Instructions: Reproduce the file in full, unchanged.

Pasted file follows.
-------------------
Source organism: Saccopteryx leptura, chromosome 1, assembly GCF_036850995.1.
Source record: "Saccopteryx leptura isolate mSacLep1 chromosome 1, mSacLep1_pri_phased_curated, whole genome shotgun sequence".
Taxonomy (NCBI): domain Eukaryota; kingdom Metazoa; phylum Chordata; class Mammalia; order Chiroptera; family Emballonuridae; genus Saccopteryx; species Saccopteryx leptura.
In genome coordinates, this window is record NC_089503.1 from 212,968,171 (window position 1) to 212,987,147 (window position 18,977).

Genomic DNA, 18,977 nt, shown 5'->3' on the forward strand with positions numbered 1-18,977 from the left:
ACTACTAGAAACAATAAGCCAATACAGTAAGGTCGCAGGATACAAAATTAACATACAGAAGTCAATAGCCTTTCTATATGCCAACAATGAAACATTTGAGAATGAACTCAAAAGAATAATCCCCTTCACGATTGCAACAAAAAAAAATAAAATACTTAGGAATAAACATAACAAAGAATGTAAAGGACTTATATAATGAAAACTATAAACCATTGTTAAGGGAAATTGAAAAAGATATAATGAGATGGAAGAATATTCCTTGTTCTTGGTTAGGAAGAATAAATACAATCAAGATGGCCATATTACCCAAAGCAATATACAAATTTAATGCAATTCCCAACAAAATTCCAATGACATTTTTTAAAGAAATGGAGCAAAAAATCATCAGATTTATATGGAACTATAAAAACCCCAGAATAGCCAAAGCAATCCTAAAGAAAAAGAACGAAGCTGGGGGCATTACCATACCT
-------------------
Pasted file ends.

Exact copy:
Source organism: Saccopteryx leptura, chromosome 1, assembly GCF_036850995.1.
Source record: "Saccopteryx leptura isolate mSacLep1 chromosome 1, mSacLep1_pri_phased_curated, whole genome shotgun sequence".
Taxonomy (NCBI): domain Eukaryota; kingdom Metazoa; phylum Chordata; class Mammalia; order Chiroptera; family Emballonuridae; genus Saccopteryx; species Saccopteryx leptura.
In genome coordinates, this window is record NC_089503.1 from 212,968,171 (window position 1) to 212,987,147 (window position 18,977).

Genomic DNA, 18,977 nt, shown 5'->3' on the forward strand with positions numbered 1-18,977 from the left:
ACTACTAGAAACAATAAGCCAATACAGTAAGGTCGCAGGATACAAAATTAACATACAGAAGTCAATAGCCTTTCTATATGCCAACAATGAAACATTTGAGAATGAACTCAAAAGAATAATCCCCTTCACGATTGCAACAAAAAAAAATAAAATACTTAGGAATAAACATAACAAAGAATGTAAAGGACTTATATAATGAAAACTATAAACCATTGTTAAGGGAAATTGAAAAAGATATAATGAGATGGAAGAATATTCCTTGTTCTTGGTTAGGAAGAATAAATACAATCAAGATGGCCATATTACCCAAAGCAATATACAAATTTAATGCAATTCCCAACAAAATTCCAATGACATTTTTTAAAGAAATGGAGCAAAAAATCATCAGATTTATATGGAACTATAAAAACCCCAGAATAGCCAAAGCAATCCTAAAGAAAAAGAACGAAGCTGGGGGCATTACCATACCT